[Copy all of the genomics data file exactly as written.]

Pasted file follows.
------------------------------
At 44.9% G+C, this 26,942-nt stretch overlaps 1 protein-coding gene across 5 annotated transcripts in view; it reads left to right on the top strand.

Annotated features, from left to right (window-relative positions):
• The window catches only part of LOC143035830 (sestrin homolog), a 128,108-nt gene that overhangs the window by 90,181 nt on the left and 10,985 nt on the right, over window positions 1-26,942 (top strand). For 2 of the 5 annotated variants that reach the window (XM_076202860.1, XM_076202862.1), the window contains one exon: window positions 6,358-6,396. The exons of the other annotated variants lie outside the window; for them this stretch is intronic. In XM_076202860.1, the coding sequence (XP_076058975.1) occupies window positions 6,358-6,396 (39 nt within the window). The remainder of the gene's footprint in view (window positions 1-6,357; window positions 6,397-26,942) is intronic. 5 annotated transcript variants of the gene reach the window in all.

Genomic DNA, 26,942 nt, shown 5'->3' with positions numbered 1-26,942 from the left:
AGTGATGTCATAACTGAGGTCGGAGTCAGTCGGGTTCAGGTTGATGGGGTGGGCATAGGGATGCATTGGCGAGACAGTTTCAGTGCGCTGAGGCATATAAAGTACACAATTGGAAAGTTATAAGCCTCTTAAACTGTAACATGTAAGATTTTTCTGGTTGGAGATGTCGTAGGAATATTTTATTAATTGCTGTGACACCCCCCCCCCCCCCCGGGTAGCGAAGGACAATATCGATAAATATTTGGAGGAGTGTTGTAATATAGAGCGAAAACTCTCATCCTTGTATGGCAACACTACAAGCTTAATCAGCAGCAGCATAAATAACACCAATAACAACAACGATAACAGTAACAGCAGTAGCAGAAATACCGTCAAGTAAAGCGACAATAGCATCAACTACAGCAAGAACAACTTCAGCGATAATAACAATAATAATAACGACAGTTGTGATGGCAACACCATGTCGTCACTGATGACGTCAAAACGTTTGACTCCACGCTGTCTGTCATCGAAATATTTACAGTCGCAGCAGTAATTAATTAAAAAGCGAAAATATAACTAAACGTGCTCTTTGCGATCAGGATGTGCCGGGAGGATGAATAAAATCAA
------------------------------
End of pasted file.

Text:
At 44.9% G+C, this 26,942-nt stretch overlaps 1 protein-coding gene across 5 annotated transcripts in view; it reads left to right on the top strand.

Annotated features, from left to right (window-relative positions):
• The window catches only part of LOC143035830 (sestrin homolog), a 128,108-nt gene that overhangs the window by 90,181 nt on the left and 10,985 nt on the right, over window positions 1-26,942 (top strand). For 2 of the 5 annotated variants that reach the window (XM_076202860.1, XM_076202862.1), the window contains one exon: window positions 6,358-6,396. The exons of the other annotated variants lie outside the window; for them this stretch is intronic. In XM_076202860.1, the coding sequence (XP_076058975.1) occupies window positions 6,358-6,396 (39 nt within the window). The remainder of the gene's footprint in view (window positions 1-6,357; window positions 6,397-26,942) is intronic. 5 annotated transcript variants of the gene reach the window in all.

Genomic DNA, 26,942 nt, shown 5'->3' with positions numbered 1-26,942 from the left:
AGTGATGTCATAACTGAGGTCGGAGTCAGTCGGGTTCAGGTTGATGGGGTGGGCATAGGGATGCATTGGCGAGACAGTTTCAGTGCGCTGAGGCATATAAAGTACACAATTGGAAAGTTATAAGCCTCTTAAACTGTAACATGTAAGATTTTTCTGGTTGGAGATGTCGTAGGAATATTTTATTAATTGCTGTGACACCCCCCCCCCCCCCCGGGTAGCGAAGGACAATATCGATAAATATTTGGAGGAGTGTTGTAATATAGAGCGAAAACTCTCATCCTTGTATGGCAACACTACAAGCTTAATCAGCAGCAGCATAAATAACACCAATAACAACAACGATAACAGTAACAGCAGTAGCAGAAATACCGTCAAGTAAAGCGACAATAGCATCAACTACAGCAAGAACAACTTCAGCGATAATAACAATAATAATAACGACAGTTGTGATGGCAACACCATGTCGTCACTGATGACGTCAAAACGTTTGACTCCACGCTGTCTGTCATCGAAATATTTACAGTCGCAGCAGTAATTAATTAAAAAGCGAAAATATAACTAAACGTGCTCTTTGCGATCAGGATGTGCCGGGAGGATGAATAAAATCAA